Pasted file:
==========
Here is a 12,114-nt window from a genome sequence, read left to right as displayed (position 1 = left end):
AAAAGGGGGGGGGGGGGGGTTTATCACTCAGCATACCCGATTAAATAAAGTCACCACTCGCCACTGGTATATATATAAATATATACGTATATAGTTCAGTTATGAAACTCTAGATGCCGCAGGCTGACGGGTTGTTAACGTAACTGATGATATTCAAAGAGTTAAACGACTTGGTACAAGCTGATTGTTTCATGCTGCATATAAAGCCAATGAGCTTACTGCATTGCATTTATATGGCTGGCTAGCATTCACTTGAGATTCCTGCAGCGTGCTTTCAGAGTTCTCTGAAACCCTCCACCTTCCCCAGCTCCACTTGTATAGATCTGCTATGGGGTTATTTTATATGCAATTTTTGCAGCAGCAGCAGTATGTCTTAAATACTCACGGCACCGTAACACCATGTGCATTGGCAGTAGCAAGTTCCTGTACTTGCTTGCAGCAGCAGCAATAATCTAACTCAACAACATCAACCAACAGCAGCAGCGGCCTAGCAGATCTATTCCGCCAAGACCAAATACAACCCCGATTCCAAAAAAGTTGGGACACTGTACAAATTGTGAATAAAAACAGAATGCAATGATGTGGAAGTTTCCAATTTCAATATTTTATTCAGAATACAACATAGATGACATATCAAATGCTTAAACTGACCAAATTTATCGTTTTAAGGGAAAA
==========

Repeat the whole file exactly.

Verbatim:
Here is a 12,114-nt window from a genome sequence, read left to right as displayed (position 1 = left end):
AAAAGGGGGGGGGGGGGGGTTTATCACTCAGCATACCCGATTAAATAAAGTCACCACTCGCCACTGGTATATATATAAATATATACGTATATAGTTCAGTTATGAAACTCTAGATGCCGCAGGCTGACGGGTTGTTAACGTAACTGATGATATTCAAAGAGTTAAACGACTTGGTACAAGCTGATTGTTTCATGCTGCATATAAAGCCAATGAGCTTACTGCATTGCATTTATATGGCTGGCTAGCATTCACTTGAGATTCCTGCAGCGTGCTTTCAGAGTTCTCTGAAACCCTCCACCTTCCCCAGCTCCACTTGTATAGATCTGCTATGGGGTTATTTTATATGCAATTTTTGCAGCAGCAGCAGTATGTCTTAAATACTCACGGCACCGTAACACCATGTGCATTGGCAGTAGCAAGTTCCTGTACTTGCTTGCAGCAGCAGCAATAATCTAACTCAACAACATCAACCAACAGCAGCAGCGGCCTAGCAGATCTATTCCGCCAAGACCAAATACAACCCCGATTCCAAAAAAGTTGGGACACTGTACAAATTGTGAATAAAAACAGAATGCAATGATGTGGAAGTTTCCAATTTCAATATTTTATTCAGAATACAACATAGATGACATATCAAATGCTTAAACTGACCAAATTTATCGTTTTAAGGGAAAA